This timely and important book assesses the impact of legislation on public interest disclosures internationally, as well as setting an agenda for future research on whistleblowing. Combining both theoretical and practical methods, this unique book offers a detailed examination of some of the key statutory provisions in the UK and explores the way courts have interpreted them. The expert contributors compare the UK model with the different approaches taken in Australia, the US as well as the rest of Europe, and focus on the lessons that can be learned from the current practice of whistleblowing. They evaluate the contents and application of confidential reporting/whistleblowing procedures, and draw upon significant empirical research. This book will be of great interest to academics, postgraduate students, practitioners and policymakers in the fields of employment law, human resource management, business ethics and corporate governance.
In terms of economics, the twenty-first century promises to be one of experiments and mixed economies that display features of both a private enterprise market and an intrusive government sector. To fully understand this coming trend, William Hixson presents this study of the U.S. economy since World War I and its experiments with mixed economics. Hixson describes how the largely laissez-faire economy prior to 1929 was so structured to make a crisis of illiquidity and overindebtedness inevitable, and how the mixed economy that has prevailed since World War II is structured to result in a similar crisis. His work challenges the generally accepted views of both U.S. and Marxist economists. Following a brief introduction that outlines Hixson's approach and theoretical framework, the book begins with a seven-chapter study of the basic operating principles and procedures of a laissez faire economy. The next three chapters examine the Great Crash of 1929 and how it was a predictable outcome of the U.S. economy's operation in a laissez-faire mode. A set of four chapters then analyze the emergence of the government sector as an increasingly significant factor, and the evolution and institutionalization of mixed economy. The last set of chapters considers the past four decades of a mixed economy and why it lacks long-term viability, while the concluding two chapters suggest changes in operating principles and financial practices to make the mixed economy a viable one. This work will be a valuable resource for professionals involved in all types of financial and investing fields, as well as for students and scholars of economics and national economies.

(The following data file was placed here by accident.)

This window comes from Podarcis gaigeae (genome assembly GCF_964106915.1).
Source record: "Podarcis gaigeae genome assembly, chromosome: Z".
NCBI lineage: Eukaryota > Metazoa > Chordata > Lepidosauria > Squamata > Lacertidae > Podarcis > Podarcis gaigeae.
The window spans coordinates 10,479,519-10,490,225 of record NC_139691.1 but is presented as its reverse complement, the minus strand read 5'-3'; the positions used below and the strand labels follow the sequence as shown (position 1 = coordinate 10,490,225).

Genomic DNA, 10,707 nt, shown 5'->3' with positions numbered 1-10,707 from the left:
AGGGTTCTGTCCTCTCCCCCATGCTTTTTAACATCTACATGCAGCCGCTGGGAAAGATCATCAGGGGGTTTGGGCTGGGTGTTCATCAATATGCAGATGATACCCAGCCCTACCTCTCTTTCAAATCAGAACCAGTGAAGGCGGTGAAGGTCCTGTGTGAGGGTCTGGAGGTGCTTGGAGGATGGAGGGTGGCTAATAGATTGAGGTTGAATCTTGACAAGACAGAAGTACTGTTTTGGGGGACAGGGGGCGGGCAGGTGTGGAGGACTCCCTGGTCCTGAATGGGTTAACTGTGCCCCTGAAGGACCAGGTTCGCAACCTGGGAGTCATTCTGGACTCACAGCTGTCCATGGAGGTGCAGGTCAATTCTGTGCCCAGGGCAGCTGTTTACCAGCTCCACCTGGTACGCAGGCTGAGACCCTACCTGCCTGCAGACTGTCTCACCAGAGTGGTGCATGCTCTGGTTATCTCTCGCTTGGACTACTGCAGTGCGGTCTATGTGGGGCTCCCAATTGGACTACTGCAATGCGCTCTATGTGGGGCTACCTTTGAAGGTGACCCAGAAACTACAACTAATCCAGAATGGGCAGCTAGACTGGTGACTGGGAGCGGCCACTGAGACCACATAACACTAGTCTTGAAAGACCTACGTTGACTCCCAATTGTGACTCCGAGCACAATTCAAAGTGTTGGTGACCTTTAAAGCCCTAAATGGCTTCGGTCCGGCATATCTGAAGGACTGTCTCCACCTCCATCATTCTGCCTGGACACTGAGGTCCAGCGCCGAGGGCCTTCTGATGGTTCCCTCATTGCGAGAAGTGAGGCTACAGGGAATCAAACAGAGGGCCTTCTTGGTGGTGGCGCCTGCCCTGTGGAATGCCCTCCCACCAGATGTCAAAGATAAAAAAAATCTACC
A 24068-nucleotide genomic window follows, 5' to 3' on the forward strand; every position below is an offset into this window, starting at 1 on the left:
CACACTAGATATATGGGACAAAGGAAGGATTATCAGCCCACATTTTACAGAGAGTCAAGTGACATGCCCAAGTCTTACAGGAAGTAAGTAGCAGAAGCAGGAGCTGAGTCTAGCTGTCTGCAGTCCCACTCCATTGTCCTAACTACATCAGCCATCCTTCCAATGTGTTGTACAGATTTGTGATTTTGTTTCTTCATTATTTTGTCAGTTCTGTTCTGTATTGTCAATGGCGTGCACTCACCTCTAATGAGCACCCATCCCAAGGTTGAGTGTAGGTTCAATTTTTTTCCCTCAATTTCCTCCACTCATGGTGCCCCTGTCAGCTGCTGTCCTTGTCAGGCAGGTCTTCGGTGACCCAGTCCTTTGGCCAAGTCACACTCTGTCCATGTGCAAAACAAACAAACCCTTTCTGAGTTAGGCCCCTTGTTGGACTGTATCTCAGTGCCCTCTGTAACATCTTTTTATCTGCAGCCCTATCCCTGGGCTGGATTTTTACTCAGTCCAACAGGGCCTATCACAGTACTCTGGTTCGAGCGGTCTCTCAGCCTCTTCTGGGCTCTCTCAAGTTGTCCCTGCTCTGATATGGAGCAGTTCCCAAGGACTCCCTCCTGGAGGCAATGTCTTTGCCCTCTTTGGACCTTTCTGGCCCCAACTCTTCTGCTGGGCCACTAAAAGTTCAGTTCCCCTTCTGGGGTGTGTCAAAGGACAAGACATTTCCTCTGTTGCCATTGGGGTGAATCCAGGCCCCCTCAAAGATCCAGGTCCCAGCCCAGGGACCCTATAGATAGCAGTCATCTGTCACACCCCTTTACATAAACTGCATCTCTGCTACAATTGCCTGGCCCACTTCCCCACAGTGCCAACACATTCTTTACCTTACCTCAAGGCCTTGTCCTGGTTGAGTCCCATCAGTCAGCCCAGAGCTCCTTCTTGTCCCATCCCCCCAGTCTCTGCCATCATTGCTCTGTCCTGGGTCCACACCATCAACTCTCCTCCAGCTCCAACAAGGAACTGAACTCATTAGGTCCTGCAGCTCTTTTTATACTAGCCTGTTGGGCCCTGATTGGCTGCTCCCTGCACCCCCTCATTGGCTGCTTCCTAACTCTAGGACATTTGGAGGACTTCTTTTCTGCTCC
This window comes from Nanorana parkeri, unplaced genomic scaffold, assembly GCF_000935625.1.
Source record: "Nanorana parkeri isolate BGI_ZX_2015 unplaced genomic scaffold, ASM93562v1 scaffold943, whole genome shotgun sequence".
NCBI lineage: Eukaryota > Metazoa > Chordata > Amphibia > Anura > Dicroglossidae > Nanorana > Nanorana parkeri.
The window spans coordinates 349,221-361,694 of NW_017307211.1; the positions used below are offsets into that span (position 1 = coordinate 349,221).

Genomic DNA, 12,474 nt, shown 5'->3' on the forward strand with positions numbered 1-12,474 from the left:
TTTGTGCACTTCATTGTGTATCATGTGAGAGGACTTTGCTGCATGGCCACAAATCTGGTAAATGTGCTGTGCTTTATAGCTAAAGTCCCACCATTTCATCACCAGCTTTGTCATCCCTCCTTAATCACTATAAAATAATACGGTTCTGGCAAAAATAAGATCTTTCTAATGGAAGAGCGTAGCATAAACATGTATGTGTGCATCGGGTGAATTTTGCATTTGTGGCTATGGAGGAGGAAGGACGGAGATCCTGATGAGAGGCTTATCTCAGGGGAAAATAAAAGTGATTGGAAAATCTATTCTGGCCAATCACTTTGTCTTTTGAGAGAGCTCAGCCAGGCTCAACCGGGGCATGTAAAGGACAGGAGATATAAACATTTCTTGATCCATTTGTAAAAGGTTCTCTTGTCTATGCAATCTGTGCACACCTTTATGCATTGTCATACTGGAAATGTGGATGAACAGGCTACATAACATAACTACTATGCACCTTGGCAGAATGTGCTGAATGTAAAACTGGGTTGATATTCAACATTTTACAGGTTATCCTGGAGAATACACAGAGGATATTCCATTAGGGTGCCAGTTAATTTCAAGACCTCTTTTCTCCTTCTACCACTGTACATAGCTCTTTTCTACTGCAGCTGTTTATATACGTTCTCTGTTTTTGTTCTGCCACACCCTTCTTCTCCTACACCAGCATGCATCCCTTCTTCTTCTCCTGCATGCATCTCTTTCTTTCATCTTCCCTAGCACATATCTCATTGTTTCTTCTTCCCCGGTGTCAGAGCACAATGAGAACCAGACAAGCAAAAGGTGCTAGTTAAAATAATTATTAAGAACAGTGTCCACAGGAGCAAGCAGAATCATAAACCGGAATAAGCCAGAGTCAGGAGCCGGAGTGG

Why do countries give foreign aid? Although many countries have official development assistance programs, this book argues that no two of them see the purpose of these programmes in the same way. Moreover, the way countries frame that purpose has shaped aid policy choices past and present. The author examines how Belgium long gave aid out of a sense of obligation to its former colonies, The Netherlands was more interested in pursuing international influence, Italy has focused on the reputational payoffs of aid flows and Norwegian aid has had strong humanitarian motivations since the beginning. But at no time has a single frame shaped any one country's aid policy exclusively. Instead, analysing half a century of legislative debates on aid in these four countries, this book presents a unique picture both of cross-national and over time patterns in the salience of different aid frames and of varying aid programmes that resulted.
Who knows what could happen if you live in a paranormal hotspot?For Madeline "Mad" Thompson the answer is: anything! It's no secret to her family and her best friend, Julie, that Mad loves everything about living in Bridgewater, MA. She is absolutely certain that being born near the center of the Bridgewater Triangle is the reason she loves ghosts, cryptids, UFO's and aliens, and anything else other people consider weird. With her favorite holiday, Halloween, fast approaching, Mad and Julie plan a party with a few surprises for their guests. But, living in the Triangle, there just might be a few more surprises than Mad and Julie had in mind.
A book of poems about anything and everything. PG-13 content.
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